Apple is reported to be in, a maker of high-end headphones and a streaming music service. It's a potential buyout in the billions and it all makes me wonder if Apple is reverting to its old ways when it comes to peripherals. And that may not be such a bad thing.
There's been a lot of speculation about why Apple would pay a few billion for a maker of high-end headphones. It's difficult for some to see the return on the investment. However, I can see one. But first a history lesson.
Many reorganizations ago, Apple developed and manufactured a long list of digital peripherals selling digital cameras, scanners, printers, input devices, and storage. It was a big business for the company, from several divisions. And many of these peripherals weren't commodity, me-too products. There was plenty of R&D and investment in the products and the technology.
For example, I once owned a Apple QuickTake, one of the first digital cameras for consumers, the first of which shipped in 1994. Mine had a maximum resolution of 640 by 480 pixels and could hold up to 16 high-quality (count 'em) images. It connected to my Mac with a serial connection. It's difficult to imagine nowadays when the iPhone sports an 8-Mpixel resolution.
However, When Steve Jobs returned to Apple in 1997, he determined that these divisions, while profitable, were a distraction to the primary business of the company, the making of Macintosh computers and its software.
I wrote a story about this in the August 4, 1997 issue of MacWEEK, which followed the summer Macworld Expo in Boston.
Apple's Imaging division reportedly will play a dimished role in the company by the end of the year. Sources said Apple will pull the plug on further developments of most products, including its low-cost StyleWriter inkjet printer line, digital cameras, and scanners.
The change was a strategic decision made after a review last week by Apple advices Steve Jobs, according to sources. Apple will "stop shipping boxes other people can do," one source said.
According to sources, one project that may be kept is a high-performance FireWire-based printer that can use the Display Postscript technology built into the forthcoming Rhapsody OS.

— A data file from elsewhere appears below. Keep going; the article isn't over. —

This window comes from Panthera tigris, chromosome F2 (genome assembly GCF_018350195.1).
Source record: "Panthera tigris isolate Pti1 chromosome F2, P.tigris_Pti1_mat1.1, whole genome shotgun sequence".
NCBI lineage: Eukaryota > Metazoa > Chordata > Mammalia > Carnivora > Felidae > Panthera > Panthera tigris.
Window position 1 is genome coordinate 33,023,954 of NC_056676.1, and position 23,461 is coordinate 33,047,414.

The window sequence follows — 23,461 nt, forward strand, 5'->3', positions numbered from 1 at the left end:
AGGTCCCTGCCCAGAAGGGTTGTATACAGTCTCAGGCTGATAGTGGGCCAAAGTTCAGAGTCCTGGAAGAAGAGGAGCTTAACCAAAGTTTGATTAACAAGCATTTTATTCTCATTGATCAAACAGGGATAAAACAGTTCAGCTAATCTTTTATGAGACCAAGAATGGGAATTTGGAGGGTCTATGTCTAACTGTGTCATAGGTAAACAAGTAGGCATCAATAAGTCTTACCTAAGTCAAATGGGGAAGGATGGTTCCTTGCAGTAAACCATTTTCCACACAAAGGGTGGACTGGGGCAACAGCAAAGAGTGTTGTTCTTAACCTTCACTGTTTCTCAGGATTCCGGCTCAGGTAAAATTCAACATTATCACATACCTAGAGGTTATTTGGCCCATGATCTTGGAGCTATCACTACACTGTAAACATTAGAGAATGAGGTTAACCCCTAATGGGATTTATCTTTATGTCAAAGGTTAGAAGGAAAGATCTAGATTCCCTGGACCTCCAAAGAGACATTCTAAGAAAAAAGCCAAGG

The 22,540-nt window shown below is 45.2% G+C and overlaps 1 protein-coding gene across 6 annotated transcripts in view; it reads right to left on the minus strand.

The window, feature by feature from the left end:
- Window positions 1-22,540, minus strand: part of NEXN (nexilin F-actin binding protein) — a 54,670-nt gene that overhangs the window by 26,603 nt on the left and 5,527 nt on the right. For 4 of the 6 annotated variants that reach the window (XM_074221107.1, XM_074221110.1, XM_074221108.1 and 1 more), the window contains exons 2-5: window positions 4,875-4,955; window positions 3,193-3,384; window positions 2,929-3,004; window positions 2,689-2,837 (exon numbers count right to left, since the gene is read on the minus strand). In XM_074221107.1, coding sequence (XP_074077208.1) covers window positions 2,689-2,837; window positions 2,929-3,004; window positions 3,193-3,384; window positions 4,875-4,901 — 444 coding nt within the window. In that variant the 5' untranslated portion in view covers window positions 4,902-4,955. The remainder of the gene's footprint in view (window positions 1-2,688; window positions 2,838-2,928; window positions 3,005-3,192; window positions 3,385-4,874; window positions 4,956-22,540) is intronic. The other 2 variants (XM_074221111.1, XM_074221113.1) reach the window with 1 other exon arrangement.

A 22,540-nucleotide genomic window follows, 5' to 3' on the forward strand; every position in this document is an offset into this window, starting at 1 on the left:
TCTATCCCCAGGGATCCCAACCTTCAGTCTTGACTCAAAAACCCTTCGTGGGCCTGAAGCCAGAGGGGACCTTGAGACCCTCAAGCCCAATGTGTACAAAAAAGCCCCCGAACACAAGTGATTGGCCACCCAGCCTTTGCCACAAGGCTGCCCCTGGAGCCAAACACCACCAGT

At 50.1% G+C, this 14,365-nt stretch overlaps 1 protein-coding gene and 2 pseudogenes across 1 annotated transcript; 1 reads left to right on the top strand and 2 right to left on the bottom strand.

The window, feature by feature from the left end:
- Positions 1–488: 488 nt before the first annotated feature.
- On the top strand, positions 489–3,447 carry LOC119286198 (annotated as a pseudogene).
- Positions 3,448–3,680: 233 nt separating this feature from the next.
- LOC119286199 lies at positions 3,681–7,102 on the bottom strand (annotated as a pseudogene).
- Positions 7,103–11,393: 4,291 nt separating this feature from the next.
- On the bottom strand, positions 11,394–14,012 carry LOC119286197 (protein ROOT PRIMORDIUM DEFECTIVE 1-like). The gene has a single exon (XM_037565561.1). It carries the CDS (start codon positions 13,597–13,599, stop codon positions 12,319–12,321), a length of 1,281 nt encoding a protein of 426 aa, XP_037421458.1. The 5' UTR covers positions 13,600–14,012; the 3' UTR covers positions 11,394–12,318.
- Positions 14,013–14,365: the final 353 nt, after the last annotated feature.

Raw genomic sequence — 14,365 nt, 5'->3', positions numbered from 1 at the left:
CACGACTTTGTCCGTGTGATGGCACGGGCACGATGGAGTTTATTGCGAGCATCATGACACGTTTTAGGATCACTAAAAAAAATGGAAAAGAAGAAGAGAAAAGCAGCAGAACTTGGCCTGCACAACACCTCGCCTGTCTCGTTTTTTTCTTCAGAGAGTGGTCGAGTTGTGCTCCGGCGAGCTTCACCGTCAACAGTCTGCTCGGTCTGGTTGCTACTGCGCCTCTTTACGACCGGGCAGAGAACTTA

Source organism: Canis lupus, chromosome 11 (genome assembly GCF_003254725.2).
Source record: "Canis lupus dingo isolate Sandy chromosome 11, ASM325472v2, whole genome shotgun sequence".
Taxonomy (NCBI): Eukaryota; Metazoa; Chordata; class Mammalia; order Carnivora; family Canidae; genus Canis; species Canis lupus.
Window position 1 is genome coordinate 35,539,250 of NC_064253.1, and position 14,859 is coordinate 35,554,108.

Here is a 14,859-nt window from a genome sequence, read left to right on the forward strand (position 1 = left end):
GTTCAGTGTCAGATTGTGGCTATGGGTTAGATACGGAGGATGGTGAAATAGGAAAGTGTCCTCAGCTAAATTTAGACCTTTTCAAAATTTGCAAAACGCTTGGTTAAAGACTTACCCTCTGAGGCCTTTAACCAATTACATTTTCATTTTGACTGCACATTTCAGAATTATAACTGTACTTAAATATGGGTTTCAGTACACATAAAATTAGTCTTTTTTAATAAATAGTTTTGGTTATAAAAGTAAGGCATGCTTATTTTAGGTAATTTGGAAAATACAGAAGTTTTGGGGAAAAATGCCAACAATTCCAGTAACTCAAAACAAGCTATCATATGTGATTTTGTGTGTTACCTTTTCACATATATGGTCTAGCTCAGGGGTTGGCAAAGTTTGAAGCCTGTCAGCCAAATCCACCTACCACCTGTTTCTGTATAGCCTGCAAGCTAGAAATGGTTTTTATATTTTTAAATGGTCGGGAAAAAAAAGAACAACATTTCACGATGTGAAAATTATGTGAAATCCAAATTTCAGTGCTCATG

As you might recall, it took years for Apple to refine Rhapsody into the shipping Mac OS X and the FireWire printer described never shipped. It was essentially a more advanced version of the printer that shipped with the NeXT box.
Jobs' point was on the mark. He didn't want to pour money into products that were becoming increasingly commoditized, particularly printers, scanners and digital cameras. However, Apple still sells peripherals that support its in-house and adopted technologies, and enable the company's integrated-solution approach. For example, this would include its Thunderbolt monitors and its gesture-savvy Mac input devices.
There's plenty of speculation about what Apple wants with Beats. I will add to that speculation: Apple may be eyeing the currently nascent, but developing market for high-resolution audio (HRA). The performance demands of this high-bit-rate, high-sampling-rate music is considerable., comprising the PonoPlayer and PonoMusic Store. It targets this HRA segment.
However, there are other paths to HRA than Pono or Sony. For example, I recently purchased Light Harmonic Labs GEEK, a small hardware amplifier and DAC (digital-to-analog converter) that connects to a computer through USB and permits the playing of HRA files in full fidelity and 3D Sound. There are plug-ins that support the playing of these files in iTunes. Still, that's not the integrated approach that Apple puts out.
Apple could provide an integrated hardware, software, and service solution for this high-resolution content. Apple has the engineering know-how for the hardware and software sides, as well as its own base of iTunes customers who might be interested in stepping up for these solutions. The Beats customer base will certainly be interested in this content and give the Apple solutions (Apple/Beats, that is) an readymade evangelizing and knowledgable segment.